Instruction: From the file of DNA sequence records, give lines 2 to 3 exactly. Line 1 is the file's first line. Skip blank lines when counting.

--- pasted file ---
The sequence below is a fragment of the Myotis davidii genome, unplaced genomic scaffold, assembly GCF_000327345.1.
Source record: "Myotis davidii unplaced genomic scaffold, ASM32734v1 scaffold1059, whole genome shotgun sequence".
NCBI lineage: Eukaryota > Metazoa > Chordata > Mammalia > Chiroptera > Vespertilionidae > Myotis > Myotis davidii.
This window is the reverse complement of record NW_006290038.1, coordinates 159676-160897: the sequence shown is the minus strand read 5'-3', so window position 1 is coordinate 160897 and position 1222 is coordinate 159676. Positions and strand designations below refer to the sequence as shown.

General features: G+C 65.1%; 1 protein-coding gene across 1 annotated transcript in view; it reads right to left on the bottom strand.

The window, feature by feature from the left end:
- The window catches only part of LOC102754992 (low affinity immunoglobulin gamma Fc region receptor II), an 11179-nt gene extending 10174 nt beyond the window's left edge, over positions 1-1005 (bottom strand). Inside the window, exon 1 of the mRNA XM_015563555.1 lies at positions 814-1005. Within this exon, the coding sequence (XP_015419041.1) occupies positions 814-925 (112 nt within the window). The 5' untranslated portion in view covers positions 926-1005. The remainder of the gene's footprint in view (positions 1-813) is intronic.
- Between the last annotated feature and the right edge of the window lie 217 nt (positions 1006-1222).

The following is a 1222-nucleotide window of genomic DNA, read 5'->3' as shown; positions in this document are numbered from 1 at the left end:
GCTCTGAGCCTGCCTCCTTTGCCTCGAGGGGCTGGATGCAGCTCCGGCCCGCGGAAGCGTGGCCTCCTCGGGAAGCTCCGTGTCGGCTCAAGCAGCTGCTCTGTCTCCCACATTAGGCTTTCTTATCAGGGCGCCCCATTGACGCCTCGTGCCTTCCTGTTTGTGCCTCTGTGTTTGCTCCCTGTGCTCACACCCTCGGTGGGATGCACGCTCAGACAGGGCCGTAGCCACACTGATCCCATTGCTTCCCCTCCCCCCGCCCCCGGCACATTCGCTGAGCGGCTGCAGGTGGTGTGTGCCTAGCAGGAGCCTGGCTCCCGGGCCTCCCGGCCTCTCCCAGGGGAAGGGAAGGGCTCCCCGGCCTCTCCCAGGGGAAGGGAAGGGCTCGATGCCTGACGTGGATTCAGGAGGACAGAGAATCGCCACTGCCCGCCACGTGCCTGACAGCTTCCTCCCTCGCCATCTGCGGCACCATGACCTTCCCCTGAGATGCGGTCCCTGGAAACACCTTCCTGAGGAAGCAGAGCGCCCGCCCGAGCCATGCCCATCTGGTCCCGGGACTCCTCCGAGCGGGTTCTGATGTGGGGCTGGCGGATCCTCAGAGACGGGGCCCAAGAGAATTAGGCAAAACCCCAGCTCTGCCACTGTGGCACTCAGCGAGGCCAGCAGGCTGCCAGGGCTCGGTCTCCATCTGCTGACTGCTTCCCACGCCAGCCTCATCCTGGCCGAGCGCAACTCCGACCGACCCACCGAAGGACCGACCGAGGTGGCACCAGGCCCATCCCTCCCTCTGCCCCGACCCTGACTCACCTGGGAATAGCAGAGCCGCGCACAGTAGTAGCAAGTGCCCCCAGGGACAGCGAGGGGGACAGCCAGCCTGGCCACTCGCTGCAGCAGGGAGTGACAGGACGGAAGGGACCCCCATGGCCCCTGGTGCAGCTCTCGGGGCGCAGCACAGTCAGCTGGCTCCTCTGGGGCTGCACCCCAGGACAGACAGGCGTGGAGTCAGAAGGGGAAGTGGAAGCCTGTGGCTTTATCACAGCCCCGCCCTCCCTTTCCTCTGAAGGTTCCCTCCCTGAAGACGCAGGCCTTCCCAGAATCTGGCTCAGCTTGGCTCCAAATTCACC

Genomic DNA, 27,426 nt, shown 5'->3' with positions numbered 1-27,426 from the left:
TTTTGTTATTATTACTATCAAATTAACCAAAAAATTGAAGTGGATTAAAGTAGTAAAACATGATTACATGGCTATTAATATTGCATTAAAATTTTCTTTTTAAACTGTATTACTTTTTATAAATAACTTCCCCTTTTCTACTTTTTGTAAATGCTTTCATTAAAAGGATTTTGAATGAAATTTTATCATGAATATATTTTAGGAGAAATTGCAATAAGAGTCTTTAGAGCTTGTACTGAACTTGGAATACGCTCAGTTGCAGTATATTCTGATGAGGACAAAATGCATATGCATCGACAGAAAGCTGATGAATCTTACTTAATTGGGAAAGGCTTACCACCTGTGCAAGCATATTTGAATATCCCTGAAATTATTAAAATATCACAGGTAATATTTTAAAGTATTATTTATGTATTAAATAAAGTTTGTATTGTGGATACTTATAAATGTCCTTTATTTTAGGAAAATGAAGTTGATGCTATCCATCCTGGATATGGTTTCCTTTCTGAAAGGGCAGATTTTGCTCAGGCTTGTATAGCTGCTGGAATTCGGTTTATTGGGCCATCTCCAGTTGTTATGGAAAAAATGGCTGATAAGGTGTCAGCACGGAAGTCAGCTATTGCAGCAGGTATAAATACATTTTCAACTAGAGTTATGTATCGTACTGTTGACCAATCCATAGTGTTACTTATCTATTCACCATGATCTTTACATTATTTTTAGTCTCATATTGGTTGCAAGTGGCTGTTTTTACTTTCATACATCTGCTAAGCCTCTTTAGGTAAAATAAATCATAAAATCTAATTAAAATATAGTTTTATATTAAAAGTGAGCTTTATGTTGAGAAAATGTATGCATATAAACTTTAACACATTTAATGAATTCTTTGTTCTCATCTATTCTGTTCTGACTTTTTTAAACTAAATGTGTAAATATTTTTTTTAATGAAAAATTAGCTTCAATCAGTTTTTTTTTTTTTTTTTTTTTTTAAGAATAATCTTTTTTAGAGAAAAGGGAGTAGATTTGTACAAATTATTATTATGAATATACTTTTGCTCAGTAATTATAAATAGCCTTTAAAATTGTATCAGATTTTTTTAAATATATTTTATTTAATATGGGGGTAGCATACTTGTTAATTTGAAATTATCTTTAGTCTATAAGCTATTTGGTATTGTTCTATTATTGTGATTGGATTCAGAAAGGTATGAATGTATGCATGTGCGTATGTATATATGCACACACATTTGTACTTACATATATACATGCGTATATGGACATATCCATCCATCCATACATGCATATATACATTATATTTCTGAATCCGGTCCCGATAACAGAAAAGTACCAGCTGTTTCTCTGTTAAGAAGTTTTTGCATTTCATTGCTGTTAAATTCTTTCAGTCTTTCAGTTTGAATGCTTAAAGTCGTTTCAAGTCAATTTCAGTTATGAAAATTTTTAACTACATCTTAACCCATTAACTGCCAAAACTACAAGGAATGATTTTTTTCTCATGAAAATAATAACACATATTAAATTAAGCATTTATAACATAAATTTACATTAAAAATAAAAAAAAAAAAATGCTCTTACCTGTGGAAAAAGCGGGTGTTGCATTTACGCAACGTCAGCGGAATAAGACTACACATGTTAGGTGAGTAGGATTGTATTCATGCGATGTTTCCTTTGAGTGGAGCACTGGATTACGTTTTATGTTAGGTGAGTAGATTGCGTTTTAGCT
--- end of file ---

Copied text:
Source record: "Myotis davidii unplaced genomic scaffold, ASM32734v1 scaffold1059, whole genome shotgun sequence".
NCBI lineage: Eukaryota > Metazoa > Chordata > Mammalia > Chiroptera > Vespertilionidae > Myotis > Myotis davidii.